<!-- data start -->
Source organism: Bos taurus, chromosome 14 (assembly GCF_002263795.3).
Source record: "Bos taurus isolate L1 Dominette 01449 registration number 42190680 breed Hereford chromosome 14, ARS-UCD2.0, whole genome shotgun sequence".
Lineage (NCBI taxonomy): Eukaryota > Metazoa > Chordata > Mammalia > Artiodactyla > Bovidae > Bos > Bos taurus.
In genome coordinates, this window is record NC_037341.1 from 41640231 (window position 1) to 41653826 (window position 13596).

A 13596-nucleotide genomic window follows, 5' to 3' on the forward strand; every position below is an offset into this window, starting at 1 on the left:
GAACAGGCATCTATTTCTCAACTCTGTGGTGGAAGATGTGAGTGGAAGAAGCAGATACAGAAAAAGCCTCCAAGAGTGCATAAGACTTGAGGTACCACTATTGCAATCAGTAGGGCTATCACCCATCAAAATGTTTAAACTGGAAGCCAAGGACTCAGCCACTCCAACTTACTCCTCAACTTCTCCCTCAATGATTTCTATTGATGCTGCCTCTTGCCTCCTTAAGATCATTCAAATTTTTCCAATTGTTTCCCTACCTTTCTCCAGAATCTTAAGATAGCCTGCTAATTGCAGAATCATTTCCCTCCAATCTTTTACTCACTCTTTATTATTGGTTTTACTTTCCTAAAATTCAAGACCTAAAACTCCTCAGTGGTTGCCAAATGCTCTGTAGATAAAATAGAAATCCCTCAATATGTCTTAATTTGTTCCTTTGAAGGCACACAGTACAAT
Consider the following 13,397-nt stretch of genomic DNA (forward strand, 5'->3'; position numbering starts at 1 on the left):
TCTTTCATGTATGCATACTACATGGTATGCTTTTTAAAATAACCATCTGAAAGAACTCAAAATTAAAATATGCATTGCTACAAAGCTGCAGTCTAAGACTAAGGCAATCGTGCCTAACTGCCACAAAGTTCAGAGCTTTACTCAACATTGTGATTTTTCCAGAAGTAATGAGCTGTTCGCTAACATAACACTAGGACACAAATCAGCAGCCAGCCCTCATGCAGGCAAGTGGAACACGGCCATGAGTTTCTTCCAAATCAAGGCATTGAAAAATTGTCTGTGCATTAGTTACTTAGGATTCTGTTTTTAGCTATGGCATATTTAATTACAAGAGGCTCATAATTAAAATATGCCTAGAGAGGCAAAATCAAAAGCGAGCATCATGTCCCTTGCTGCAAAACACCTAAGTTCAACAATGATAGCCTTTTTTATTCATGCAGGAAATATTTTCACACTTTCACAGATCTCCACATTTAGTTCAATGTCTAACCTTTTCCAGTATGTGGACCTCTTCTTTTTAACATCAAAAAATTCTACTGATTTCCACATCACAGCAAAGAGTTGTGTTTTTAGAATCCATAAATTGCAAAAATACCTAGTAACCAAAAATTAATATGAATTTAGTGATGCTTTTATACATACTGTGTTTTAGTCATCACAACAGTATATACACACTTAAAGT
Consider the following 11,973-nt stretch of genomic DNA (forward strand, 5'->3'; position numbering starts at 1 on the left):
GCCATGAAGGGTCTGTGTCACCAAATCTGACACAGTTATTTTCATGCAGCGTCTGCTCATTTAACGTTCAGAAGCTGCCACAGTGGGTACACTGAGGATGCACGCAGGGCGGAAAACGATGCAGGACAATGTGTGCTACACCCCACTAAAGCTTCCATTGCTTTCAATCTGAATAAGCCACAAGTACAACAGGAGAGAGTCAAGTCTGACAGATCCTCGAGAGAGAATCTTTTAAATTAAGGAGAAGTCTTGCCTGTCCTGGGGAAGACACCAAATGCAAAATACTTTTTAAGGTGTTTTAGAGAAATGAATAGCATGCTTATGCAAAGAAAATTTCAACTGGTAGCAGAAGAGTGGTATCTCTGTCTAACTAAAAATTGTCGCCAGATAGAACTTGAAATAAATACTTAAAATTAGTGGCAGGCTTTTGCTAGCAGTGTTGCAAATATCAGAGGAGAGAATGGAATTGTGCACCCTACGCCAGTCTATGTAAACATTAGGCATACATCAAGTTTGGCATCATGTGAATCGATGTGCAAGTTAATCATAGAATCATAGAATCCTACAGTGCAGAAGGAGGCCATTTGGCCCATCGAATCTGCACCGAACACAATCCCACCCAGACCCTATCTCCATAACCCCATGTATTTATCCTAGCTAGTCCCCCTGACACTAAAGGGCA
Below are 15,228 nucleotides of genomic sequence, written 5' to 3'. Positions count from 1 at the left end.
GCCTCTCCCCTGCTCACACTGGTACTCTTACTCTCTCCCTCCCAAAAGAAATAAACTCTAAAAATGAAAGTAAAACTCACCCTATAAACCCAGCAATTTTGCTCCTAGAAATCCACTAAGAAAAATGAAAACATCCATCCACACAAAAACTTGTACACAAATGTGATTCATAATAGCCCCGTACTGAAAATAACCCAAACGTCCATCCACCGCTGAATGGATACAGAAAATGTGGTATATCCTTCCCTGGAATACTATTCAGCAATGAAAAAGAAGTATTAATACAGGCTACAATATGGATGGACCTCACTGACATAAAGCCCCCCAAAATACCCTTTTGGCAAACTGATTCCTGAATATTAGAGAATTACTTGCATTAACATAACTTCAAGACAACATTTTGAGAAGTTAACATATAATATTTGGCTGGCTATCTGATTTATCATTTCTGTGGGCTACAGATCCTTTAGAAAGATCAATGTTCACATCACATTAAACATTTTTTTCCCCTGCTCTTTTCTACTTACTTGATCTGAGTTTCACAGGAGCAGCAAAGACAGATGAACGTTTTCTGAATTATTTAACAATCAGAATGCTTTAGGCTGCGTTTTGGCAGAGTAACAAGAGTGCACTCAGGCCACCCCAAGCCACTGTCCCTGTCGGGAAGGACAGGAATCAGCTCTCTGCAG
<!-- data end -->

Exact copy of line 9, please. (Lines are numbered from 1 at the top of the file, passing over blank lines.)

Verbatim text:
Consider the following 11,973-nt stretch of genomic DNA (forward strand, 5'->3'; position numbering starts at 1 on the left):